What’s the difference between a national park and a national monument? Parks—established by acts of Congress—are usually larger and preserve a variety of resources. In contrast, monuments—created by presidential proclamation—preserve at least one significant resource. At Bandelier National Monument in New Mexico, that includes relics of human civilization that date back 11,000 years. An ancestral Pueblo people carved dwellings and petroglyphs into the cliffs, and their handiwork still persists today.
On December 5, 2015, the Operational Land Imager (OLI) on Landsat 8 captured a natural-color image of Bandelier (top). The monument area encompasses about 130 square kilometers (50 square miles) of land west of Santa Fe and adjacent to Los Alamos National Laboratory.
The second image was acquired by National Park Service photographer Sally King. It shows the tall walls of Frijoles Canyon and some dwellings along its base—a site called Long House.
These remnants of earlier human presence are too small to be spotted from space, but you can get a sense of the landscape that made it a favorable place to build. The cliffs are soft volcanic tuff, composed of consolidated ash from the eruption of the Jemez Volcano more than 1 million years ago. The volcano’s summit collapsed and formed the Valles Caldera, visible in the top left corner of the Landsat image.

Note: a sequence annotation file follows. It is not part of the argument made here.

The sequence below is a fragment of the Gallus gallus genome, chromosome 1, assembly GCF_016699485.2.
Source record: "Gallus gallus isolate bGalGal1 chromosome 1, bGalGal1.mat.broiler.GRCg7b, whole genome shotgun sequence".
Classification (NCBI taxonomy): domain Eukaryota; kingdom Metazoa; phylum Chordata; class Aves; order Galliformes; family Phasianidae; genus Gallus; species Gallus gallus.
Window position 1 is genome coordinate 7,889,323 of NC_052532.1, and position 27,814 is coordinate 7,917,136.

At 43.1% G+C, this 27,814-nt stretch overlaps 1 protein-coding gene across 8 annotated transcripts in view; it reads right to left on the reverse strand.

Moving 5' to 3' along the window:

Rising from the rim of the caldera, and marking Bandelier’s northwestern boundary, is the snow-capped summit of Cerro Grande—the monument’s highest elevation at 3109 meters (10,199 feet). From that mountaintop down to Bandelier’s southeastern boundary on the banks of the Rio Grande, the land loses almost a vertical mile of elevation. Most of the landscape is designated as wilderness area, and it is lined with deep canyons sharply eroded from the plateaus.
The landscape appears more stark and brown in the satellite image than it might at other times of the year. “The winter scene really lets you see the landscape without much vegetation softening it,” said Kay Beeley, an NPS cartographic technician for Bandelier National Monument.
“This image catches Bandelier at one of the least active times of the year for vegetation growth,” said Craig Allen, a U.S. Geological Survey ecologist at Bandelier. “The vegetation is quite dormant at all elevations in December due to relatively cold winter temperatures.”
But the landscape didn’t always look quite this brown in wintertime. According to Allen, a series of major fires in 1977, 1996, 2000, and 2011, have eliminated a vast majority of the mature evergreen trees that once grew in Bandelier’s mid- and upper elevations. As a result, large areas are now dominated by deciduous shrubs, grasses, and forbs, which are leafless or dormant in December. “Otherwise,” Allen said, “there would be a lot more evergreen tree cover.”
Bandelier National Monument and the National Park Service both celebrate their centennial in 2016 (February 11 and August 25, respectively).
NASA Earth Observatory image by Jesse Allen, using Landsat data from the U.S. Geological Survey. Photograph by Sally King/NPS. Caption by Kathryn Hansen.